Business

Summer business insolvencies are up in Northern Ireland

Company insolvencies in Northern Ireland stood at 65 in the last quarter - up 14 per cent on the same period in 2017 but almost half that of the last quarter (125)
Gary McDonald Business Editor

MORE companies collapsed in Northern Ireland between July and September than in the same period last year, official government figures have shown.

Personal insolvencies, however, fell back from a six-year high in the third quarter of this year, according to the Insolvency Service.

There were 65 company insolvencies in the north over the three months, 14 per cent higher than the same quarter in 2017 (though this was down from 125 in the April-June quarter).

Of these, 30 were compulsory liquidations (down from 35 on the same period a year ago), and 24 were creditors’ voluntary liquidations (up from 14).

There were also six administrations, four company voluntary arrangements and one administrative receivership in the quarter.

Ian Davison, manager of the recovery and reorganisation division at Grant Thornton in Belfast, said: “Although there has been an increase to 65, this is from a low base, and given the size of the Northern Ireland economy, this level does not raise undue concern.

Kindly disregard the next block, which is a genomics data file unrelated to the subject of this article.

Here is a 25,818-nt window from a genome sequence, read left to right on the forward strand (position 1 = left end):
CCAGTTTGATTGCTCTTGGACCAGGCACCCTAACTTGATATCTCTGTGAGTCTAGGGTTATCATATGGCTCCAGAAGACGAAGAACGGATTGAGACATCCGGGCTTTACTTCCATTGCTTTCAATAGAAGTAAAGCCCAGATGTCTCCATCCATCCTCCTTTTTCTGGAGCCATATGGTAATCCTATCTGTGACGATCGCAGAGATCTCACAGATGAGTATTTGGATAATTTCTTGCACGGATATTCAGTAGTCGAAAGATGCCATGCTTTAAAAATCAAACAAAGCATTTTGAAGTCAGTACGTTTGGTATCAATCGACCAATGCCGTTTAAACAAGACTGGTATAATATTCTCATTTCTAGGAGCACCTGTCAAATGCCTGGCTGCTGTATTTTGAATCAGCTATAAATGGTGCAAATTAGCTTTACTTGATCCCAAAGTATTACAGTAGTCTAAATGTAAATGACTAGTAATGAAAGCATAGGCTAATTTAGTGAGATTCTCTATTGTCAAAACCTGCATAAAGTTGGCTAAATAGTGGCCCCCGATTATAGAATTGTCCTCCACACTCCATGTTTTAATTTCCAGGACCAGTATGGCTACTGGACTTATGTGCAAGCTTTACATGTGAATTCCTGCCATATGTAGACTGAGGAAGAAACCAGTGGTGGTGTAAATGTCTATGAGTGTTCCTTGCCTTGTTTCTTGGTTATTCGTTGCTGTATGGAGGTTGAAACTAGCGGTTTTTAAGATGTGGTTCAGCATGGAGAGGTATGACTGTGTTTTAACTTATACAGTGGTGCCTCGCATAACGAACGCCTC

“That said, some sectors are facing challenges and we are seeing these particularly in the construction, retail and food services industries.

"This is highlighted by recent research which indicated that one in four UK businesses have suffered as a result of the insolvency of a customer or supplier within the last six months."

He added: “The fact that there are limited corporate insolvencies is a positive sign for the resilience of our local economy, despite continued sluggish growth.”

Duncan Swift, vice president of insolvency and restructuring trade body R3, said the outlook for businesses generally remains difficult.

"Our members have picked up on a number of extra concerns recently. Uncertainty over the shape Brexit will take has led to decision-making delays at some large companies, which will have had an impact on their smaller suppliers expecting new contracts or investment," he said.

"Infrastructure problems have started to be mentioned, too; traffic congestion is hurting companies, especially those based in city centres, in terms of longer delivery times and loss of productivity.

"The outlook for businesses is still difficult. Negative consumer confidence, high personal debt levels, renewed upwards pressure on wages, and possible future interest rate rises will all have to be navigated."

Meanwhile 536 individual insolvencies were recorded in Northern Ireland between July and September - a 21.6 per cent fall compared with the same quarter in 2017.

These figures are made up of bankruptcies (112), debt relief orders (111), which are aimed at people with smaller debts which they have no realistic prospect of paying off; and individual voluntary arrangements or IVAs (313), whereby money is shared out between creditors.

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